Danny Hillis and I are putting together the Clock Library, to relengthen civilization's attention span. It will be a physical facility that is both a big slow charismatic clock and something we're calling "a library," which may or may not be recognized as a working library by the time it's actually being built. The Clock Library's function is to help people think about the depth of time both backwards and forwards, and take responsible relationship personally to that. The project is the exact analog of the photograph of the Earth from space from the Apollo spacecraft in the late 1960s, which almost instantly engendered the ecology movement. The trick is to find something that works for understanding time the way that photograph worked for understanding the Earth as a beautiful and fragile planet. The board members are Esther Dyson, Doug Carlston, Kevin Kelly, Danny Hillis, Paul Saffo, Mitch Kapor, Brian Eno, Peter Schwartz, and myself. People like them are flying very fast are also thinking about having a place to land.

We want to make a clock that, as Danny says, "ticks once a year, bongs once a century, and cuckoos once every thousand years"‹because we are living at the cutting edge of technology, constantly and rapidly creating new technological environments, becoming more and more aware that we've made the future opaque to ourselves. For instance, trying to imagine what the World Wide Web might be in fifteen years is a meaningless pursuit. Too much is going to happen between now and then in that domain to think usefully about it.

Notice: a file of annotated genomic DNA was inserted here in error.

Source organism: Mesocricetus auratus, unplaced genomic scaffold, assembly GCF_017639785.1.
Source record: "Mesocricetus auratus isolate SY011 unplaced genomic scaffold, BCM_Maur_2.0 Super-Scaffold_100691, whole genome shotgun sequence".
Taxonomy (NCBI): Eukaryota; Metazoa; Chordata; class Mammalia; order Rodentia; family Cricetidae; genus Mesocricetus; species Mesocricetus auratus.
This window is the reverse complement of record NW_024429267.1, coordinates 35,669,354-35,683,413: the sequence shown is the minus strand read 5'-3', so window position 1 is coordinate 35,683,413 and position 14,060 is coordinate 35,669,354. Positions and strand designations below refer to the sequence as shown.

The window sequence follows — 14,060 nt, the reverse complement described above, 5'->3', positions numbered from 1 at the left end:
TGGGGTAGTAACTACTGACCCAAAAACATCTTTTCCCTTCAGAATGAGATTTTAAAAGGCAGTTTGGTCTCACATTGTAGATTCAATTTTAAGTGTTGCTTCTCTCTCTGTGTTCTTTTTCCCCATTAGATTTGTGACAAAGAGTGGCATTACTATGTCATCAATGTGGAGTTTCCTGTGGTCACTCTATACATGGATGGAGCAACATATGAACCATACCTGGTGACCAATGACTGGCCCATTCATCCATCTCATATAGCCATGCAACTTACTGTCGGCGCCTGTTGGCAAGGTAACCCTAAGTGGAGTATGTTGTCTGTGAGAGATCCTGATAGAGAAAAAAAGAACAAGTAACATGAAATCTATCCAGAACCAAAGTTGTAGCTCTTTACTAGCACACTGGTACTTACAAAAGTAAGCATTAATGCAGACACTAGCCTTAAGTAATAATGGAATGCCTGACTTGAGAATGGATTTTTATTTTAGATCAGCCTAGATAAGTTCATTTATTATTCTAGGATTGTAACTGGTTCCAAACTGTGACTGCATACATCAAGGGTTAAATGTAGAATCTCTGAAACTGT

The peculiarity of the new devices on the Internet is that you've got a double acceleration or a double instability. First there's Moore's Law, the fact that the number of processors on a chip, and thus computer power, keeps doubling every eighteen months, decade after decade. Then there's Metcalfe's Law: the value of a net goes up as the square of the number of people on that net. That is to say the Net itself or any net‹even one made up of faxes or cellular telephones‹increases dramatically in value the more people are on it. You've got a double-runaway phenomenon. Throw into that the tools that suddenly turn up, like the World Wide Web, Mosaic, and later Netscape Navigator, which also can become dramatically empowering in short order. The Net is a major social event. Culture's got to change.

The theory of scaling says that when you change scale you change quality. It may not apply in familiar ways on the Net, because the Net is ground-up: it's grassroots, people connecting directly with one another. It's geodesic, rather than hierarchical, in that all of the players connect directly with each other instead of going through some leadership structure. The problems you get with growth and scale in hierarchical systems will not occur in geodesic grassroots systems like the Net. Something different will happen, and it's too early to discern what.